So “In this kind of mission, the GR.Mk 1A proved to be an invaluable asset” the reply is NO. Militarily, they failed.

    • I disagree.

      The Iraqis knew that the scuds were being hunted. This stopped them from simply setting up shop willy nilly and lobbing scud after scud into Israel.

      If that had happened it would have resulted in Israel responding with force and then the entire Middle East could have gone up in flames.

      Detterence is a key role of the military. War is the result of that deterrence failing.

      In the case of the scud hunting flights by the Tonkas and others they completed their mission – deterred and limited the Iraqi use of the scuds on Israel, stopped Saddam luring Israel into the war and hence stopped Iraq getting allies from other Arab nations.

      Mission success.

      • Look at my reply above. I am not saying they lost the political goal , I am saying the military one was unsuccessful, hence the Tornado was not any better or a critical asset in those mission. Any aircraft flying around could achieve the same goal.

        • You’re confusing “political” with strategic. You might argue that these missions were tactically flawed and perhaps not the optimal use of these assets, and I’d agree, but they served a strategic purpose in keeping Israel happy and denied the Iraqi Scud squads freedom of movement and action.

          They served the coalition’s grand strategy perfectly.

          • nononono, you are rather confusing things. I am simply saying:

            “In this kind of mission, the GR.Mk 1A proved to be an invaluable asset” the reply is NO, since they physically hit nothing. Anything flying around with the official mission of hunting Scuds would have scored the same goal. Dot. End that’s it, nothing else.

            • that was rather not very diplomatic, just consider: For the British, it is important that they feel and felt like an “invaluable asset” to the Americans. Most people know that this is not the case since the Americans had and have superior forces in numbers and equipment, and here those few Tornados made no difference. So in essence, you are right, and this is the British dilemma. But its just nice when somebody writes about “invaluable assets”, its charming.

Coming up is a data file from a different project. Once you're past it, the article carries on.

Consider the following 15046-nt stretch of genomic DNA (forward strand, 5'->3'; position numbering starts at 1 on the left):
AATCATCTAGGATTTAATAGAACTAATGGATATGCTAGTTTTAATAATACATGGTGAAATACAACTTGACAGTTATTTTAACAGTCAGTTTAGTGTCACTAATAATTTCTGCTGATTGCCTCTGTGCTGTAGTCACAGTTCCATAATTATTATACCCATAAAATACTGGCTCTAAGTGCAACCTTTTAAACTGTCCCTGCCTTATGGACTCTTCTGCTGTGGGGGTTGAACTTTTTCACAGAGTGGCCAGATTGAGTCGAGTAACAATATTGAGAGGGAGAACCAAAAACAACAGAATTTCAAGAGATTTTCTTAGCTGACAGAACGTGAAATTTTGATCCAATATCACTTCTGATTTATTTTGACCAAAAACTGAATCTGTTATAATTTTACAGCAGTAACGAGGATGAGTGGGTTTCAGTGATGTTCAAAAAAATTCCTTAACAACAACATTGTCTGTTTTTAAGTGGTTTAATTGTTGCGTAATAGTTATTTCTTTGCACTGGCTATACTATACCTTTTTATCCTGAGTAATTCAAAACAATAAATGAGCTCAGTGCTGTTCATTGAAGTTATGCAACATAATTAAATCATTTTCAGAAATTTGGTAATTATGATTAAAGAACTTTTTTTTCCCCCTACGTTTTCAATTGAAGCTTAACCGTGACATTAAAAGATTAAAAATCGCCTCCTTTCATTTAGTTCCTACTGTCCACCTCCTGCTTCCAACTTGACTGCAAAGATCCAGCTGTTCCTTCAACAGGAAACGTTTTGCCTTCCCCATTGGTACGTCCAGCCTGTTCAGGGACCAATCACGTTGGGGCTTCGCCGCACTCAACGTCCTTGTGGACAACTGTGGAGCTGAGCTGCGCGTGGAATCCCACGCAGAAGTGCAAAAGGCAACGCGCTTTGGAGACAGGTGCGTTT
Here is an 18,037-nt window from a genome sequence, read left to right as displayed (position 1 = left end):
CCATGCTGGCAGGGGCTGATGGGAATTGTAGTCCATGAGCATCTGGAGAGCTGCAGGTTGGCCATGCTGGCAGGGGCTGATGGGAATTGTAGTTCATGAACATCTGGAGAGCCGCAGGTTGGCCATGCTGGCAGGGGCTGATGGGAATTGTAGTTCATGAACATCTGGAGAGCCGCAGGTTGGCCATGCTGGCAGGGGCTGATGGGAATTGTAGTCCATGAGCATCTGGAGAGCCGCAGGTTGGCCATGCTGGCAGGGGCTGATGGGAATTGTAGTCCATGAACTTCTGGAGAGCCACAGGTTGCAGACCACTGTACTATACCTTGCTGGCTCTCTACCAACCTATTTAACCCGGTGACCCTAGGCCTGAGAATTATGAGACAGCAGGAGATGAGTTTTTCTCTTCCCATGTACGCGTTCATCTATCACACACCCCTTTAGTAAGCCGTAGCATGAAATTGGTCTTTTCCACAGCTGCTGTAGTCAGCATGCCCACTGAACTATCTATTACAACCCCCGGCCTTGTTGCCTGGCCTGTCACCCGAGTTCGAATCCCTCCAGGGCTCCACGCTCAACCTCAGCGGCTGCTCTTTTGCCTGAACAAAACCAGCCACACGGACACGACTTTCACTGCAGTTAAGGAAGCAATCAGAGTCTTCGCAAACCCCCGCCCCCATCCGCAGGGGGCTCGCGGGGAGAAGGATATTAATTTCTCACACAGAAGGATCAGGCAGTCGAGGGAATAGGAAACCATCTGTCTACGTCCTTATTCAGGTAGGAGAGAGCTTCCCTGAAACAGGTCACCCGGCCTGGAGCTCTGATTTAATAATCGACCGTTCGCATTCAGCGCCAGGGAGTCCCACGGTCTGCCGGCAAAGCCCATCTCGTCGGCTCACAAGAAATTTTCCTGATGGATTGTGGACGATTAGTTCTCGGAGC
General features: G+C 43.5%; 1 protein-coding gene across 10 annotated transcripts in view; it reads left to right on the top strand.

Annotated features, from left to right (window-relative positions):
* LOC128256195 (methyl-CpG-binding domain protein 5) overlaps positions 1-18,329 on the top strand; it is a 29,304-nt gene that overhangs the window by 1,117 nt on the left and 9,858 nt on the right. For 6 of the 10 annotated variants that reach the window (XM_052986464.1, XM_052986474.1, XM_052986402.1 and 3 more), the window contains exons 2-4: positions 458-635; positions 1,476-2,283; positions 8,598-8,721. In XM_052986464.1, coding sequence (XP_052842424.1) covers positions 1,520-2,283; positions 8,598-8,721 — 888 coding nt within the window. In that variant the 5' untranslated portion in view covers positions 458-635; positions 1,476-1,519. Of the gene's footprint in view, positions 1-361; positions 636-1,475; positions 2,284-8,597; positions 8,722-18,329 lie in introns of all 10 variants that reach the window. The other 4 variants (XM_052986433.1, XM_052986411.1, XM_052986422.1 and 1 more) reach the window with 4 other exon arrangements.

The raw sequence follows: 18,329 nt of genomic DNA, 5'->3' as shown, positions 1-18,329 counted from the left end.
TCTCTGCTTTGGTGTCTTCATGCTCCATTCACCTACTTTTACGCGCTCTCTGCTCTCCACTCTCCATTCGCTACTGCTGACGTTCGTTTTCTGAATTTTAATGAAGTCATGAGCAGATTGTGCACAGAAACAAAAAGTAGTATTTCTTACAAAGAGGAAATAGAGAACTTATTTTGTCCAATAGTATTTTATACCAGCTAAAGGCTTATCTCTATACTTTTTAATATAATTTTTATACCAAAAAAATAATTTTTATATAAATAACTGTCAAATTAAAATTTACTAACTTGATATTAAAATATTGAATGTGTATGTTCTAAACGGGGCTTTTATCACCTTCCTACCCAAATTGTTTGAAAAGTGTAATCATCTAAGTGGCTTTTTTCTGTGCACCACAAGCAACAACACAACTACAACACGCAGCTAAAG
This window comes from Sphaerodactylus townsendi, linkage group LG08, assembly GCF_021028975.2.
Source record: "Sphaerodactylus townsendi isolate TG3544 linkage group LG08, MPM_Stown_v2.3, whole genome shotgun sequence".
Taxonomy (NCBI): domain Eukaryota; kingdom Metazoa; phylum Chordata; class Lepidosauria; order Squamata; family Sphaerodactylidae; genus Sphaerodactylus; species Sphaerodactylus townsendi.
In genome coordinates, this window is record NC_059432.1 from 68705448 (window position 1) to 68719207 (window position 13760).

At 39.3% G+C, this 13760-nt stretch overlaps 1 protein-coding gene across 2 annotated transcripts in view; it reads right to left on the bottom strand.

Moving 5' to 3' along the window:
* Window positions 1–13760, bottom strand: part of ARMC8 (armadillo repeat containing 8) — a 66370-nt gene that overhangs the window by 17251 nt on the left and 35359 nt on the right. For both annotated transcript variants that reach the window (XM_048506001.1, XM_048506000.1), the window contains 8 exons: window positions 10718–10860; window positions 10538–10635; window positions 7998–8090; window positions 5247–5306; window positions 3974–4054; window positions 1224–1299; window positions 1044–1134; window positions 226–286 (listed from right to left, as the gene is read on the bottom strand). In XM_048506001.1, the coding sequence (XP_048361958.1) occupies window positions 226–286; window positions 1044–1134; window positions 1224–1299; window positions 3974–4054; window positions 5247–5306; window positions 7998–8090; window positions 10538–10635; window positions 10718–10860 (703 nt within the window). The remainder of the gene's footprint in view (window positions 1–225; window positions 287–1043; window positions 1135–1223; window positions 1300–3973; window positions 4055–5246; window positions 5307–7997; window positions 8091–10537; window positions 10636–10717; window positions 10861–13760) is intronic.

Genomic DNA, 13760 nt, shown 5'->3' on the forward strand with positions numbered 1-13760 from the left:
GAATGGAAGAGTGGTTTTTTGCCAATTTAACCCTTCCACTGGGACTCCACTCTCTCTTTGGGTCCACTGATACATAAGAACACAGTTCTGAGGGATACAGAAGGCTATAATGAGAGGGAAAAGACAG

• Israel was kept out of the conflict + The Arab partners remained in the coalition + Iraq was therefore defeated = The Scud missions were not a failure and proved to be fundamental to the overall war effort.

      • That’s political as I said. Israel stayed out since there was coalition commitment, no matter if that commitment was actually effective in destroying the intended targets. The Tornadoes simply did not score any better against the Scuds than any other platform.

        The point is simple:

        “In this kind of mission, the GR.Mk 1A proved to be an invaluable asset” the reply is NO. Anything flying around with the official mission of hunting Scuds would have scored the same political goal while equally failing hitting mobile launchers not worse than the Tornadoes did.

          • I don’t care. The point stands.

            “In this kind of mission, the GR.Mk 1A proved to be an invaluable asset” the reply is NO. Anything flying around with the official mission of hunting Scuds would have scored the same political goal.

            That’s the only point in discussion, nothing else.

            The Tornado did not achieve anything different from what another platform under the same official mandate could.

            So that does not score any point in favor of the platform which rather proved to be militarily unfit for the task, not hitting a single launcher.

  2. So on to the issue of military effectiveness. If you follow Marco’s logic, the entire nuclear arsenal of the USA has been militarily ineffective in that it has cost a fortune and never been used to get your money’s worth out of it. As I alluded to previously, the Tornado GR1A was really the only effective night recce capability available to the coalition back in 1991. It was able to show that not tanks were on the move at night time, for example. It was also used to verify the location of Scuds. I happened to be there when the Scud hid the chow hall at Dhahran – it was the biggest single loss of life on the coalition side during that conflict (28 dead from memory). Therefore the Scud was not an ineffective system.

    More importantly, Israel was absolutely bursting for a fight. In the best Israeli traditions they simply did not care who got upset along the way. It was absolutely critical for the Israelis to be kept out the conflict and the Iraqis knew that. They therefore deliberately provoked a retaliation from Israel, in the hope that the coalition would fall apart. There was no way the Egyptians or Syrians, for example could find themselves on the same side as Israel! The anti-Scud missions were absolutely critical in preventing Israel getting into the war, with all that would have meant for the final outcome. Therefore, I contend that the Tornado GR1A was a critical asset that helped significantly to hold the coalition together.